Depression may be associated with a slightly elevated body temperature, according to a new study that raises some intriguing questions about whether there might be mental health benefits to helping some people lower their temperatures.
“These data are exciting because they point to the potential of a unique body-based treatment for depression that doesn’t involve medications or traditional psychotherapy,” says lead study author Ashley Mason, PhD, an associate professor of psychiatry at the University of California in San Francisco. “We might be able to intervene directly on body temperature to address depression symptoms.”
Does Depression Affect Body Temperature — or Vice Versa?
It only took a slight increase in body temperature — 0.1 degrees C (roughly 0.2 degrees F) — for people to have a significantly greater chance of experiencing depression symptoms.
There are, however, a lot of questions left unanswered by the study.
For starters, it’s unclear whether depression might interfere with the body’s ability to keep itself cool — leading to higher thermometer readouts — or whether having a higher body temperature might somehow contribute to depression. Beyond this, the study didn’t examine whether any interventions designed to change body temperature might directly impact the frequency or severity of depressive symptoms.
However, it’s possible that there’s a connection between body temperature and mood because there are sensory pathways in the brain that play a role in regulating both of these things, says study coauthor Christopher Lowry, PhD, a professor of integrative physiology at the University of Colorado in Boulder.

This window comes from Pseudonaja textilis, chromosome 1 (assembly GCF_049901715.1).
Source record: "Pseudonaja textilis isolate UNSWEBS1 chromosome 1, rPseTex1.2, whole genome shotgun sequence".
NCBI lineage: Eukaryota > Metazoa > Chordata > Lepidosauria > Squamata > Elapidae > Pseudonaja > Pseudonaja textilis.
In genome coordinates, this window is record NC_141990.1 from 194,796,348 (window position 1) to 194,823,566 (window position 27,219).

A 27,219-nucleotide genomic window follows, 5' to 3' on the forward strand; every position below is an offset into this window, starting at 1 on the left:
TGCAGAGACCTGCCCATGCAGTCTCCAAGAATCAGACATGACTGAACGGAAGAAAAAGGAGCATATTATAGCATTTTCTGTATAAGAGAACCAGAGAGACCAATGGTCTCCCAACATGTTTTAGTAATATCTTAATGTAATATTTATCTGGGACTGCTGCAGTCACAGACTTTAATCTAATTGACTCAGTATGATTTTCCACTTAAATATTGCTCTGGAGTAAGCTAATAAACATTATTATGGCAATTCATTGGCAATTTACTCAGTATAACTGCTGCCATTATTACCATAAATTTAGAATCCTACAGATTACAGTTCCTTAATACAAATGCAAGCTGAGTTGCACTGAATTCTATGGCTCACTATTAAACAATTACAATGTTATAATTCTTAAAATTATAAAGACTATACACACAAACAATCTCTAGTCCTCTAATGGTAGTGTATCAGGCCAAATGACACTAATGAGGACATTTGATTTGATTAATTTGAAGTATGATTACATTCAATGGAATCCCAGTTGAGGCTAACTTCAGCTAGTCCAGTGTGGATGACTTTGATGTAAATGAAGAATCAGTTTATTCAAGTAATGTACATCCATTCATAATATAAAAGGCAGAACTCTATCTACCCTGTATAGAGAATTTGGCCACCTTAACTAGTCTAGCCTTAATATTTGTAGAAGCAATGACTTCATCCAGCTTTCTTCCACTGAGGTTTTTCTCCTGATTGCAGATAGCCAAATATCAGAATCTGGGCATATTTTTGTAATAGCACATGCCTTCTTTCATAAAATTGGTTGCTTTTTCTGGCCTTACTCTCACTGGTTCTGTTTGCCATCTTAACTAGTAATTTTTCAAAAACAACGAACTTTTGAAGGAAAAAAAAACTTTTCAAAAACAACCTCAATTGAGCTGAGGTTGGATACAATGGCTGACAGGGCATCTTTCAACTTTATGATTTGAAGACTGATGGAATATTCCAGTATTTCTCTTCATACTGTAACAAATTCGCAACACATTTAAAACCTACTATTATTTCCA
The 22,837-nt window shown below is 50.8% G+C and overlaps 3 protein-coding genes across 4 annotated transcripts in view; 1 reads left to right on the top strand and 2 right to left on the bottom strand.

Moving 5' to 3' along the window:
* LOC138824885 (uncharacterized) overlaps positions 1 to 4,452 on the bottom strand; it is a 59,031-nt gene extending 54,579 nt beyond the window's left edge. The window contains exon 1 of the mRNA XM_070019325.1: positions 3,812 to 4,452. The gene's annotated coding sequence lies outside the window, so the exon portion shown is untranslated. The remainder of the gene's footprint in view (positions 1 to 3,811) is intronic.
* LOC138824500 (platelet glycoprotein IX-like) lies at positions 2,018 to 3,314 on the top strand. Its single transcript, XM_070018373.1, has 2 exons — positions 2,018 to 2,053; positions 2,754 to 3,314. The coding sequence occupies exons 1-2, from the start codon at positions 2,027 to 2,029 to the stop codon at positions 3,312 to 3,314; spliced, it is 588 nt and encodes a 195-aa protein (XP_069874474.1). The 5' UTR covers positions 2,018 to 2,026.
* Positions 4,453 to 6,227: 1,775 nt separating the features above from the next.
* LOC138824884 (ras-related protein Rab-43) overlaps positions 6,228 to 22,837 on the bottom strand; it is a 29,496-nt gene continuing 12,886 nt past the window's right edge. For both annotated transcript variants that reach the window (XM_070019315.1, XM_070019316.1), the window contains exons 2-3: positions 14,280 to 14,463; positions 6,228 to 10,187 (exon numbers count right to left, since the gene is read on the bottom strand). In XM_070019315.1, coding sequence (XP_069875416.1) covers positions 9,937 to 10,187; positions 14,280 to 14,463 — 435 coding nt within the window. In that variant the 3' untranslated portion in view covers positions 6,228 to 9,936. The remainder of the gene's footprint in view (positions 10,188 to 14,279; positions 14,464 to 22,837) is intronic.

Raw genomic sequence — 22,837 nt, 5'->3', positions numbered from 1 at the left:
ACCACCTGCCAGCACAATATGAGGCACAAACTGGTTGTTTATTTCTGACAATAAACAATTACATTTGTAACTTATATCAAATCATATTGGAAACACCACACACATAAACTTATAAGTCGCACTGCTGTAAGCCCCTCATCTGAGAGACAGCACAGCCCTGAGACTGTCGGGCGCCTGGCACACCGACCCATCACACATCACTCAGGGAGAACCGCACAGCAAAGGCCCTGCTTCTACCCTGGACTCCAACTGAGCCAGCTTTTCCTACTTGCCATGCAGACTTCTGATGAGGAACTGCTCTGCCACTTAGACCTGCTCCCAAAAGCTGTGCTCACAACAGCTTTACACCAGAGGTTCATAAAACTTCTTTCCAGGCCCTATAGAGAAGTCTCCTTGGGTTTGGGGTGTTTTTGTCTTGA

Heat and Mood Regulation
“The same pathways that convey warm temperature sensory information to thermoregulatory systems also convey that information to brain regions that are involved in control of mood and cognitive function,” Dr. Lowry says. When these pathways in the brain malfunction, people may be more prone to depression and also more apt to have higher body temperatures, Lowry adds.
Scientists are now studying whether exposing people to heat, whether via sauna therapy or hot baths, might stimulate the body’s natural cooling systems and also repair malfunctioning pathways in the brain that play a role in mood regulation, Lowry says. But these experiments are still too preliminary to prove whether heat therapy can actually treat depression.
It’s too soon, though, for people to focus on regulating their body temperature as a way to improve their mood, says Teodor Postolache, MD, a psychiatry professor at the University of Maryland School of Medicine in Baltimore, who wasn’t involved in the new study. And people shouldn’t assume at this point that they have depression simply because they notice their body temperature is a bit higher than usual.
“It is premature to do so,” Postolache says. This is due in part to the wide variety of factors — including time of year, sleep schedules, exercise habits, heat exposure, eating habits, and genetics — that can all impact body temperature. “Temperature is too dependent on environment,” Dr. Postolache says.